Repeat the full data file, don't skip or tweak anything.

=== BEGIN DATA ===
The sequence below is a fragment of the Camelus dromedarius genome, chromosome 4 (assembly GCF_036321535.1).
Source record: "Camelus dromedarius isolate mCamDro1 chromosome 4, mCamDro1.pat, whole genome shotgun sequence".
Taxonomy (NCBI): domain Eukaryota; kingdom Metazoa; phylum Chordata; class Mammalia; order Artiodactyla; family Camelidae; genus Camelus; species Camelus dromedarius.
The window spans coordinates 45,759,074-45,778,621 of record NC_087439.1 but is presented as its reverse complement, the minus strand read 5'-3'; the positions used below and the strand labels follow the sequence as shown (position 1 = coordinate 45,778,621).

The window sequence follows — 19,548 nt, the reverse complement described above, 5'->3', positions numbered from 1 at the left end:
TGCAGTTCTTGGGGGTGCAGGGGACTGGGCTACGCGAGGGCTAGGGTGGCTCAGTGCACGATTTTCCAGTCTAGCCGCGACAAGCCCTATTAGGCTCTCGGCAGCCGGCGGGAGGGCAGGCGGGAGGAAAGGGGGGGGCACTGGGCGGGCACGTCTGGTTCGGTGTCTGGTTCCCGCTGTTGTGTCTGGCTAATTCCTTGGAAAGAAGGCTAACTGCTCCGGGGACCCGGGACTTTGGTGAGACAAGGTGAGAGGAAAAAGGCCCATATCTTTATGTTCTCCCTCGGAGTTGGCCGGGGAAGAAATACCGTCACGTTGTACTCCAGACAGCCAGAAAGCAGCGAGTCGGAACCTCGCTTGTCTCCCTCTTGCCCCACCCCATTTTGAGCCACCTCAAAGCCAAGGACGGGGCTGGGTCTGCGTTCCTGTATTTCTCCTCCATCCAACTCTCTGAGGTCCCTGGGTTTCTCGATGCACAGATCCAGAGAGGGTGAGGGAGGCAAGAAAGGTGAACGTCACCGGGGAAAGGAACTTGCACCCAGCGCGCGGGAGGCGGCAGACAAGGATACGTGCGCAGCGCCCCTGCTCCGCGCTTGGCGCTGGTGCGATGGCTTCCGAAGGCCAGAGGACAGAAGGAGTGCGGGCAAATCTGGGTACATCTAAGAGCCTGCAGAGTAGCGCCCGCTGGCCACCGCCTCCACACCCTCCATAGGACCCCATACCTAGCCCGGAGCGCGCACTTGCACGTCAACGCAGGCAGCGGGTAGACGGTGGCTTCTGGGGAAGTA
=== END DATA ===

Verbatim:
The sequence below is a fragment of the Camelus dromedarius genome, chromosome 4 (assembly GCF_036321535.1).
Source record: "Camelus dromedarius isolate mCamDro1 chromosome 4, mCamDro1.pat, whole genome shotgun sequence".
Taxonomy (NCBI): domain Eukaryota; kingdom Metazoa; phylum Chordata; class Mammalia; order Artiodactyla; family Camelidae; genus Camelus; species Camelus dromedarius.
The window spans coordinates 45,759,074-45,778,621 of record NC_087439.1 but is presented as its reverse complement, the minus strand read 5'-3'; the positions used below and the strand labels follow the sequence as shown (position 1 = coordinate 45,778,621).

The window sequence follows — 19,548 nt, the reverse complement described above, 5'->3', positions numbered from 1 at the left end:
TGCAGTTCTTGGGGGTGCAGGGGACTGGGCTACGCGAGGGCTAGGGTGGCTCAGTGCACGATTTTCCAGTCTAGCCGCGACAAGCCCTATTAGGCTCTCGGCAGCCGGCGGGAGGGCAGGCGGGAGGAAAGGGGGGGGCACTGGGCGGGCACGTCTGGTTCGGTGTCTGGTTCCCGCTGTTGTGTCTGGCTAATTCCTTGGAAAGAAGGCTAACTGCTCCGGGGACCCGGGACTTTGGTGAGACAAGGTGAGAGGAAAAAGGCCCATATCTTTATGTTCTCCCTCGGAGTTGGCCGGGGAAGAAATACCGTCACGTTGTACTCCAGACAGCCAGAAAGCAGCGAGTCGGAACCTCGCTTGTCTCCCTCTTGCCCCACCCCATTTTGAGCCACCTCAAAGCCAAGGACGGGGCTGGGTCTGCGTTCCTGTATTTCTCCTCCATCCAACTCTCTGAGGTCCCTGGGTTTCTCGATGCACAGATCCAGAGAGGGTGAGGGAGGCAAGAAAGGTGAACGTCACCGGGGAAAGGAACTTGCACCCAGCGCGCGGGAGGCGGCAGACAAGGATACGTGCGCAGCGCCCCTGCTCCGCGCTTGGCGCTGGTGCGATGGCTTCCGAAGGCCAGAGGACAGAAGGAGTGCGGGCAAATCTGGGTACATCTAAGAGCCTGCAGAGTAGCGCCCGCTGGCCACCGCCTCCACACCCTCCATAGGACCCCATACCTAGCCCGGAGCGCGCACTTGCACGTCAACGCAGGCAGCGGGTAGACGGTGGCTTCTGGGGAAGTA